|Publication number||US7554527 B2|
|Application number||US 10/503,362|
|Publication date||Jun 30, 2009|
|Filing date||Feb 5, 2003|
|Priority date||Feb 5, 2002|
|Also published as||CN1647018A, CN1647018B, EP1472595A2, US20060044275, WO2003067181A2, WO2003067181A3, WO2003067181A8|
|Publication number||10503362, 503362, PCT/2003/495, PCT/GB/2003/000495, PCT/GB/2003/00495, PCT/GB/3/000495, PCT/GB/3/00495, PCT/GB2003/000495, PCT/GB2003/00495, PCT/GB2003000495, PCT/GB200300495, PCT/GB3/000495, PCT/GB3/00495, PCT/GB3000495, PCT/GB300495, US 7554527 B2, US 7554527B2, US-B2-7554527, US7554527 B2, US7554527B2|
|Inventors||Mark Anthony Howard, Colin Stuart Sills, Victoria Ann Clark|
|Original Assignee||Sensopad Limited|
|Export Citation||BiBTeX, EndNote, RefMan|
|Patent Citations (18), Referenced by (2), Classifications (14), Legal Events (4)|
|External Links: USPTO, USPTO Assignment, Espacenet|
This application claims priority to International Patent Application No. PCT/GB03/00495 filed on Feb. 5, 2003, which claims priority to GB Patent Application No. 0202648.2 filed on Feb. 5, 2002 and GB Patent Application No. 0208672.2 filed on Dec. 9, 2002.
This invention relates to an apparatus for monitoring at least one of the rotational movement and the orientation of a substantially spherical body. The invention has particular, but not exclusive, relevance to a man-machine interface in which a user inputs information to a machine by varying the orientation of a substantially spherical body.
One example of such a man-machine interface is a ball tracking device in which a user directly moves a ball and one or both of the direction and the speed of rotation of the ball conveys information to the associated machine. Another example of such a man-machine interface is a computer mouse in which a ball is mounted in a housing with part of the ball protruding through the housing to contact a surface on which the computer mouse rests. A user holds the housing and drags the mouse across the surface causing the ball to rotate, and one or both of the direction and the speed of rotation conveys information to the associated machine. A further example of such a man-machine interface is a joystick in which a ball-and-socket joint is formed at one end of a lever, and the user moves the lever to cause rotation of the ball in the ball-and-socket joint, one or both of the direction and the speed of rotation conveying information to the associated machine.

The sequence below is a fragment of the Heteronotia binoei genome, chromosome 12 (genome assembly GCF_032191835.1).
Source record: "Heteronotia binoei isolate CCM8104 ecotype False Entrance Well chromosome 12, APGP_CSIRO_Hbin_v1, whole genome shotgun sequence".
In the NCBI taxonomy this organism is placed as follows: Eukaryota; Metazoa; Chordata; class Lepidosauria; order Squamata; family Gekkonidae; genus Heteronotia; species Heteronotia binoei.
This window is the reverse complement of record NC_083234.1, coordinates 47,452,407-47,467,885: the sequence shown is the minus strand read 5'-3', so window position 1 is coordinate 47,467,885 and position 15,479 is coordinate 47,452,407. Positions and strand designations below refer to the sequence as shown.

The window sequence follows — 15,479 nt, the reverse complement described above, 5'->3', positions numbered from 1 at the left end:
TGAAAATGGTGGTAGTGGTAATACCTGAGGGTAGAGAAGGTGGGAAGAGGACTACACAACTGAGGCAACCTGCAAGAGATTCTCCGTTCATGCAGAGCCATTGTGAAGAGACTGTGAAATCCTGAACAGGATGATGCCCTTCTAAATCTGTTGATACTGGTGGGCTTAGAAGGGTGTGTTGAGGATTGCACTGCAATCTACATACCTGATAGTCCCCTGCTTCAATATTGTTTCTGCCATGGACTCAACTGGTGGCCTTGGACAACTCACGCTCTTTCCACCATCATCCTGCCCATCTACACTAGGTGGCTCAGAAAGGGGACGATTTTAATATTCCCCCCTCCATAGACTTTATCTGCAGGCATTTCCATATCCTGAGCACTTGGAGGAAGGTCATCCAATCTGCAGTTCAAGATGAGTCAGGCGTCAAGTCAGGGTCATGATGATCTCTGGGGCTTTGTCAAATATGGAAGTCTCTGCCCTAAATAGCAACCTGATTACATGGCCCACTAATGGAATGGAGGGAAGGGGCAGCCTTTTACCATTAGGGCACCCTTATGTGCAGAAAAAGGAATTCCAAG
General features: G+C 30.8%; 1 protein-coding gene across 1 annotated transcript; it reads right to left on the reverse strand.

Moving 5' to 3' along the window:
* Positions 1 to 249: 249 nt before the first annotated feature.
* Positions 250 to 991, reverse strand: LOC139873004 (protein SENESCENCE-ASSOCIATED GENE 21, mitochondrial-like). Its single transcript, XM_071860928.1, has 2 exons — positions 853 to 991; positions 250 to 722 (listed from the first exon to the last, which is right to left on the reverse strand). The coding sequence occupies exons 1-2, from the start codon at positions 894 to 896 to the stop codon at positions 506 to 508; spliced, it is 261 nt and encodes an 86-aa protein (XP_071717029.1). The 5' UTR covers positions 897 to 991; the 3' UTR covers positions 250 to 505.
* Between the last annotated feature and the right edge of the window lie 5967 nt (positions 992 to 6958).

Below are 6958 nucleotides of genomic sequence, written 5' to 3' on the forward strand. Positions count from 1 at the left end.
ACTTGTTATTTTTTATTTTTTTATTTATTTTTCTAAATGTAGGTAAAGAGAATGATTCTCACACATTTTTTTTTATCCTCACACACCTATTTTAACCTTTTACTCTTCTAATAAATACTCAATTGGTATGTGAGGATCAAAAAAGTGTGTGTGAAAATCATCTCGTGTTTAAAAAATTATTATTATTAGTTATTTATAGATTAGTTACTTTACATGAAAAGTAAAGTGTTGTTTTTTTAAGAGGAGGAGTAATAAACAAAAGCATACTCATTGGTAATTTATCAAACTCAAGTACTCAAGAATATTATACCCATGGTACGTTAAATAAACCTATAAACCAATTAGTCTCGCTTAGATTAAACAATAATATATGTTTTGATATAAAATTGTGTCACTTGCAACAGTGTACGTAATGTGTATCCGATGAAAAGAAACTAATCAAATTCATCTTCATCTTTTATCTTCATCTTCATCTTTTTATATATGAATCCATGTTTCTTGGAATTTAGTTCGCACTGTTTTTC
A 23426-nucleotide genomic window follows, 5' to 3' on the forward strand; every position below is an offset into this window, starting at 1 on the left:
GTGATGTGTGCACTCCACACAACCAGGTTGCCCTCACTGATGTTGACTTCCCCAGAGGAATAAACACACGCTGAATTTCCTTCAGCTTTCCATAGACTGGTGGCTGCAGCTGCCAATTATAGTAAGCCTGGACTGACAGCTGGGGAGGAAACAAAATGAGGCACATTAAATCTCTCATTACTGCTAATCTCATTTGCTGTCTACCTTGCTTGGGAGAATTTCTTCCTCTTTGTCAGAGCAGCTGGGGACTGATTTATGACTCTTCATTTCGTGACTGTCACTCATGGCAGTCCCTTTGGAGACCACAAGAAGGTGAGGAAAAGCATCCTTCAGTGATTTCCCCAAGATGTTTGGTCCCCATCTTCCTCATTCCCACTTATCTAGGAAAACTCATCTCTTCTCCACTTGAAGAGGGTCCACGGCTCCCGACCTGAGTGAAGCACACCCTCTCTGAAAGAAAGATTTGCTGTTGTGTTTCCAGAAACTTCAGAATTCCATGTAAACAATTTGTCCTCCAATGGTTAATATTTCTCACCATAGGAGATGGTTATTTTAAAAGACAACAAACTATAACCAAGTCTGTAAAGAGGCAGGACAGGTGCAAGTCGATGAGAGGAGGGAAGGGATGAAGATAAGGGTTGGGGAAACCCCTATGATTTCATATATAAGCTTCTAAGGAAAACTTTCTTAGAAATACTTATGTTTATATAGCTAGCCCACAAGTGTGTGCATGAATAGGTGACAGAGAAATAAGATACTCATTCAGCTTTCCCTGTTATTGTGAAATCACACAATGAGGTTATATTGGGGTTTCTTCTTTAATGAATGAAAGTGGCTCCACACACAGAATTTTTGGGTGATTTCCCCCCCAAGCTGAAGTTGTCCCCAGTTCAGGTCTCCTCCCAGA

A common mechanism for monitoring the orientation of a spherical body utilises a pair of orthogonally arranged shafts which contact the spherical body so that they rotate as the spherical body rotates. The rotation of each shaft is measured using a respective optical sensor in which a beam of light is broken by paddles attached to each of the shafts. The resulting light pulses are electronically registered and processed to provide orientation information to the host machine. However, ingress of foreign matter such as dirt can interfere with the friction characteristics between the spherical body and rotating shafts, and can also obscure the light beams used by the optical sensors.
According to the present invention, there is provided a sensor in which an inductive sensing arrangement is used to monitor the orientation of, or rotational movement of, one or more resonant circuits mounted in or on a spherical body. By using such an arrangement, the number of moving parts may be reduced, thereby improving reliability.
In a preferred embodiment, the inductive sensor comprises a transmit aerial and a receive aerial which are isolated from the external environment by a membrane to prevent the ingress of foreign matter to the cavity housing the electronics associated with the man-machine interface. Preferably, the membrane is impermeable.
Exemplary embodiments of the present invention will now be described with reference to the accompanying drawings in which:
A ball tracking device which forms a first embodiment of the invention will now be described with reference to
As shown in
The ball 1 includes three resonant circuits 9 a, 9 b and 9 c which are generally arranged in mutually orthogonal planes which intersect at the centre 11 of the ball 1.
The membrane 5 separates the ball 1 from a printed circuit board (PCB) 7 on which are formed a transmit aerial and a receive aerial (not shown in
The transmit aerial is connected to an excitation signal generator (not shown in
It will be appreciated that the impermeable membrane 5 prevents the ingress of foreign matter into the cavity holding the PCB 7, the excitation signal generator and the signal processor, without interfering with the electromagnetic coupling between the transmit aerial, the receive aerial and the resonant circuits 9.